- #1

nomadreid

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(1) the number of data points minus the number of independent variables. This seems to be the basis of the standard "n-1" or "n-2" in many applications.

(2) just the number of independent variables. This seems to be the basis in applications with 1 degree of freedom (example below), or when one says that the movement of a robot arm has 6 degrees of freedom, being +x,+y,+z,-x,-y,-z. [In this latter example, I am puzzled why, say (2,0,0) is considered the same as (1,0,0) for the purposes of counting, but they are considered distinct from (-1, 0, 0). Both (2,0,0) and (-1,0,0) are just λ(1,0,0).]

So, for example reading a psychology paper with statistics that appear to me dubious, I came across the following set of data in which the author is making a correlation between female first names and places of residence,

Milwaukee: Women named Mildred= 865, expected value = 806

Virginia Beach: Women named Mildred= 230, expected value = 289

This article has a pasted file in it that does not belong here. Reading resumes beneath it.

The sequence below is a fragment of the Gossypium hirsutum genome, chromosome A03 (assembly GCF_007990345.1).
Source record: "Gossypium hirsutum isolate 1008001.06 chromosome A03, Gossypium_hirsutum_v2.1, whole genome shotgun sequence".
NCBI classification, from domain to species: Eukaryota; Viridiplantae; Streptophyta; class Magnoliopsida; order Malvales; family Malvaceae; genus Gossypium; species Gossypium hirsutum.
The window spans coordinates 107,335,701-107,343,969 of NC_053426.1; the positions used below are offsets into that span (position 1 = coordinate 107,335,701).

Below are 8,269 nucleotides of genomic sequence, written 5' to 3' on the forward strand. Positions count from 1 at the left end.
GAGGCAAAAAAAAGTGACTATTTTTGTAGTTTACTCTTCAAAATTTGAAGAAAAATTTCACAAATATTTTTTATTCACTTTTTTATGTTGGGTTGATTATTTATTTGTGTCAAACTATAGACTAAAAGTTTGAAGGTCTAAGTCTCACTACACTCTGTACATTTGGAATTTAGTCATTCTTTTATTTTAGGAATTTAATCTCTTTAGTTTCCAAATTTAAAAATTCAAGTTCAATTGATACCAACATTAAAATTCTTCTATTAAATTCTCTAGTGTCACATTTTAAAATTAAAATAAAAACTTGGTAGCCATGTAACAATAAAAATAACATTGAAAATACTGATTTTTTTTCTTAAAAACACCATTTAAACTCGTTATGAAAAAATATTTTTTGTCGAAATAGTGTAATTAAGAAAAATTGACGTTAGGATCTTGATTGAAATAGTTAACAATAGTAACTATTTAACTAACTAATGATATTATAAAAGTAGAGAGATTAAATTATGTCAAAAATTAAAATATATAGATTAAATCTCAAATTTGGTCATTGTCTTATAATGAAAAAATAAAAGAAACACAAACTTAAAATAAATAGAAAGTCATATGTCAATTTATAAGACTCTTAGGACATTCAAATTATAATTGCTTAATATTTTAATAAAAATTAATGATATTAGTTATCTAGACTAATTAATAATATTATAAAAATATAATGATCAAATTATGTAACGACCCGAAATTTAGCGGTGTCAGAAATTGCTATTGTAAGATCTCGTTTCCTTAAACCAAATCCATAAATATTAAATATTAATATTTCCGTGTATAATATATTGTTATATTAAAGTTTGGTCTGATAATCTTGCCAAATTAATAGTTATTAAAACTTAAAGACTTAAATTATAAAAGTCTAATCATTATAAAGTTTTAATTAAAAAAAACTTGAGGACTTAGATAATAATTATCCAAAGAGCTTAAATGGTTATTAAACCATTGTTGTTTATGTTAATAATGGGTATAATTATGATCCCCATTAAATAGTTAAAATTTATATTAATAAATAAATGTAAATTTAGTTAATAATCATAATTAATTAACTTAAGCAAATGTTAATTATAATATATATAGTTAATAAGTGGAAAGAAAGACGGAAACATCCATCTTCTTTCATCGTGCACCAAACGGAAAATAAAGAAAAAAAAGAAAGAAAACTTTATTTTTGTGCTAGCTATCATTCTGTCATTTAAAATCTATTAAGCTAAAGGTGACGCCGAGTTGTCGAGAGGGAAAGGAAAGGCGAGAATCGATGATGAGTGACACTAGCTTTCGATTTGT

Milwaukee: Women named Virginia= 544, expected value = 603

Virginia Beach: Women named Virginia = 275, expected value = 216

[I am not making this up. Ignobel Prizes, take note: "Why Susie Sells Seashells by the Seashore: Implicit Egotism and Major Life Decisions" by Pelham, B., Mirenberg, M., and Jones, J.; Journal of Personality and Social Psychology 2002, Vol. 82, No. 4, 469-487]

The authors then state (p. 471) that the "association between name and place of residence for women was highly significant, [itex]\chi[/itex]

^{2}(1) = 38.25, p<.001." Apart from other questions of validity of this study, my question is whether the df= 1 here is justified. This would seem to be the number of independent variables interpretation, ignoring the number of data points.

So, three questions: is (1) or (2) above correct (and so why the other interpretation exists), why North and South are considered separately in a robot arm, and whether the psychology paper is fudging with the df count.

Thanks in advance.